Our model will include proposals to publicly scrutinise and monitor its effectiveness against several measures of success. The most direct will be whether Openreach Board decisions are taken independently, without undue influence from BT Group. If Ofcom’s monitoring suggests that legal separation is not delivering sufficient benefits for the wider telecoms industry and its customers, we will return to the question of structural separation – fully breaking up the companies.

BT’s voluntary proposal

In July, alongside our proposals, we published BT’s voluntary plan, which the company argued should address our concerns. We were clear that BT’s plans did not go far enough.

We have continued to discuss with BT potential changes to its voluntary proposal. Although we have made some progress, BT has so far failed to offer proposals that would adequately address our concerns. BT’s proposals still fall short in important areas. These include the transfer of people and assets, and the level of influence that BT Group executives could exert over the management of Openreach.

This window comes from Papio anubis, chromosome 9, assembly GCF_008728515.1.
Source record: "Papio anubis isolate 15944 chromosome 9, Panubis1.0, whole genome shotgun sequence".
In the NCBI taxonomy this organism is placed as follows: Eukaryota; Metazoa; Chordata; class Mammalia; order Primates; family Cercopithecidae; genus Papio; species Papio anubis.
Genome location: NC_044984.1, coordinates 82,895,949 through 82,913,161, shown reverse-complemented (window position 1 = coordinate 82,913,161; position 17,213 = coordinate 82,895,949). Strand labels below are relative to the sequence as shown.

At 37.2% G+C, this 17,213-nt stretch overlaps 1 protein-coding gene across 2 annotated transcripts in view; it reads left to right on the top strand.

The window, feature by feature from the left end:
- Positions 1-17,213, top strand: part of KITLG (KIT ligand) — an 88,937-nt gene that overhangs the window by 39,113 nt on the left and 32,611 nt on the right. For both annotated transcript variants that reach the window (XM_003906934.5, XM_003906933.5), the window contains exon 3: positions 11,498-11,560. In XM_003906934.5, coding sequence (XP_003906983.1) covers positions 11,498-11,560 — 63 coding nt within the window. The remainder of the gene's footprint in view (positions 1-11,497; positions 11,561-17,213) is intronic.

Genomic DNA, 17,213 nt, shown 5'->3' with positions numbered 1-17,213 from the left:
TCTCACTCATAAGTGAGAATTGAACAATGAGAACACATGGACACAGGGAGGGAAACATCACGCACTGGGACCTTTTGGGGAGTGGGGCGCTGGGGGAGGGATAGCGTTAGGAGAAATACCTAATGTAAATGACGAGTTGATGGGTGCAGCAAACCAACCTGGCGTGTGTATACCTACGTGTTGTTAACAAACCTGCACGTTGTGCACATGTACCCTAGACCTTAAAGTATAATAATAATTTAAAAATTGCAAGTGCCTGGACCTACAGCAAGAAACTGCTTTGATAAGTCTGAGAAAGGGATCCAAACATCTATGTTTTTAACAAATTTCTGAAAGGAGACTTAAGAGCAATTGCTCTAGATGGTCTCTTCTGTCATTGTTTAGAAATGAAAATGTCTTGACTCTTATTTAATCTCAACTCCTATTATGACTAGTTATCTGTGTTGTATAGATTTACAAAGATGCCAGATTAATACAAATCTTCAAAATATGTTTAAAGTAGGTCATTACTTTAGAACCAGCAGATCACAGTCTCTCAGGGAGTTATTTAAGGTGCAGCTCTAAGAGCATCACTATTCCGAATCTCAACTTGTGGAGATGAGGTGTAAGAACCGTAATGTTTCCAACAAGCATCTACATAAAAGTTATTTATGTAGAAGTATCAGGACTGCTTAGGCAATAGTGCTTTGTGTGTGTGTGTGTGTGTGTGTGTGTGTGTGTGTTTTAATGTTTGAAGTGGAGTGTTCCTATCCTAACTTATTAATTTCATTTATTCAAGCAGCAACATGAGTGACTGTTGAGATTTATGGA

Preparing a notification to the European Commission

We remain open to further voluntary proposals from BT that address these outstanding concerns. However, we are now preparing a notification to the European Commission to require the changes to increase Openreach’s independence.

We have already discussed this with the European Commission and expect to consult publicly on a submission to the Commission in the early part of next year.

We then intend to proceed quickly to submit a detailed plan to the Commission and, subject to its decision, implement the reforms of Openreach so the UK can benefit as soon as possible.

Main documents

Supporting documents

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Responder name Type
BCS.pdf (PDF File, 78.5 KB) Organisation
BT (PDF File, 2.2 MB) Organisation
BT Annex A-I (PDF File, 1.5 MB) Organisation
BT Annex Analysys Mason (PDF File, 578.0 KB) Organisation
BT Annex Compass Lexecon 1 (PDF File, 442.6 KB) Organisation